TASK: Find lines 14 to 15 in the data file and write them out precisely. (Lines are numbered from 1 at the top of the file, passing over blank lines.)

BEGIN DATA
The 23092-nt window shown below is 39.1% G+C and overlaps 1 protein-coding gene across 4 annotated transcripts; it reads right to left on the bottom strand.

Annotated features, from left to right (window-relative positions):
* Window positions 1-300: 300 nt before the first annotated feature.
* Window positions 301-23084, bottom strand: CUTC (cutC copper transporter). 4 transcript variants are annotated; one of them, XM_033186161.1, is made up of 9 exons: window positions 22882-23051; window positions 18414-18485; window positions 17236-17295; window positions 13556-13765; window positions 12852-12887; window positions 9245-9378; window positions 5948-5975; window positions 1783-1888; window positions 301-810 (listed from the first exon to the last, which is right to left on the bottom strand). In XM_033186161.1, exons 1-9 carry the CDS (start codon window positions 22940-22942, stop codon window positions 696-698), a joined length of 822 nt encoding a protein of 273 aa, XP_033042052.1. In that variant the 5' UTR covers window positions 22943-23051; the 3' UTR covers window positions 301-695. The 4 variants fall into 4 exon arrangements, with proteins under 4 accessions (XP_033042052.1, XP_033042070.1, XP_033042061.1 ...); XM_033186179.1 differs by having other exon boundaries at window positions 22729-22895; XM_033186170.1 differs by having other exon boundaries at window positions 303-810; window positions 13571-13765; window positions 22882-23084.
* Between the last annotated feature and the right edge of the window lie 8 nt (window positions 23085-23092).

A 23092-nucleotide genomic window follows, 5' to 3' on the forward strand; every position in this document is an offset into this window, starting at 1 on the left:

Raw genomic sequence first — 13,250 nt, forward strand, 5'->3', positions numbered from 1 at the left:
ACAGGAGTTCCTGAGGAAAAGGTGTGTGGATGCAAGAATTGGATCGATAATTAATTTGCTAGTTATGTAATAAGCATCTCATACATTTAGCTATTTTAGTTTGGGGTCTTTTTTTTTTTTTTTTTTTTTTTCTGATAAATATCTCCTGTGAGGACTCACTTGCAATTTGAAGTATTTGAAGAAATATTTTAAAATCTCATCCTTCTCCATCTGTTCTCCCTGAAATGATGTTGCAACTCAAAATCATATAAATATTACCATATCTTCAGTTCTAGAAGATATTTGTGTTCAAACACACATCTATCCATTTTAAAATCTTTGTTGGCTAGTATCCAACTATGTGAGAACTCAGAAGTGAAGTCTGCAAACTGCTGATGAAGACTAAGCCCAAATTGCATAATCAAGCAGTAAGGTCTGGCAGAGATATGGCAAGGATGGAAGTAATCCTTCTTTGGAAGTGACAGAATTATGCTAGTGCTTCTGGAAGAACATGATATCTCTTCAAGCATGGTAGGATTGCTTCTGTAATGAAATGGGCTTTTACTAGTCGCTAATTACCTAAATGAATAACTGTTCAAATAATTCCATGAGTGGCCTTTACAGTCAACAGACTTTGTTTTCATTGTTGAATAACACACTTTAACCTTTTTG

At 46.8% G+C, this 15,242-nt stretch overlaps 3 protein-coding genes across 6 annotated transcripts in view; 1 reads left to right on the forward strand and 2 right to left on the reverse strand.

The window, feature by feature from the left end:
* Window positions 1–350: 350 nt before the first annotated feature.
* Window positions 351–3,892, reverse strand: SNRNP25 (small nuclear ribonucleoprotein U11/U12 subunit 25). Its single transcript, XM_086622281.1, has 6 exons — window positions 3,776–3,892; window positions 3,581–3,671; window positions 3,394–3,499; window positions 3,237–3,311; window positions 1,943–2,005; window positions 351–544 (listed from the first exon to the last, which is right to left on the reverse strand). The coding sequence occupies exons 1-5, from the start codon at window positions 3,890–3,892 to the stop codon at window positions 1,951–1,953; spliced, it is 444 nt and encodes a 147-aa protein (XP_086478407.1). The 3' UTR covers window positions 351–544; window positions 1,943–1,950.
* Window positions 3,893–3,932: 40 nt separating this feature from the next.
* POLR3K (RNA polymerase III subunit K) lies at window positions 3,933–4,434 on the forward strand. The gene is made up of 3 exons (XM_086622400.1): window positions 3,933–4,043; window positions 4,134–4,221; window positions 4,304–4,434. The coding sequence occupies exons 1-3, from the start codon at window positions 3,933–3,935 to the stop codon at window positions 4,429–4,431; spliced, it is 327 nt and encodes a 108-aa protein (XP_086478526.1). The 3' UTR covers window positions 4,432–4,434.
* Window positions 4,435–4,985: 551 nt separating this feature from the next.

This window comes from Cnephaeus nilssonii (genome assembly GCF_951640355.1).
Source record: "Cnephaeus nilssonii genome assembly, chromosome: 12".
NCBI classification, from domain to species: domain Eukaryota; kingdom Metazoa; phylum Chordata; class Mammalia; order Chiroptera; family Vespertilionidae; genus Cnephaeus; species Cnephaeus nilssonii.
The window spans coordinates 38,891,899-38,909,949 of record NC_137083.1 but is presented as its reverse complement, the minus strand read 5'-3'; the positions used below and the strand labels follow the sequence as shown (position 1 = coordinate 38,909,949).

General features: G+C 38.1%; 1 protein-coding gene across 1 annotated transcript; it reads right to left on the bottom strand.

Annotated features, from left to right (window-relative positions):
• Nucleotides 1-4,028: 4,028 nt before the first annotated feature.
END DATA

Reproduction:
* POLR3K (RNA polymerase III subunit K) lies at window positions 3,933–4,434 on the forward strand. The gene is made up of 3 exons (XM_086622400.1): window positions 3,933–4,043; window positions 4,134–4,221; window positions 4,304–4,434. The coding sequence occupies exons 1-3, from the start codon at window positions 3,933–3,935 to the stop codon at window positions 4,429–4,431; spliced, it is 327 nt and encodes a 108-aa protein (XP_086478526.1). The 3' UTR covers window positions 4,432–4,434.
* Window positions 4,435–4,985: 551 nt separating this feature from the next.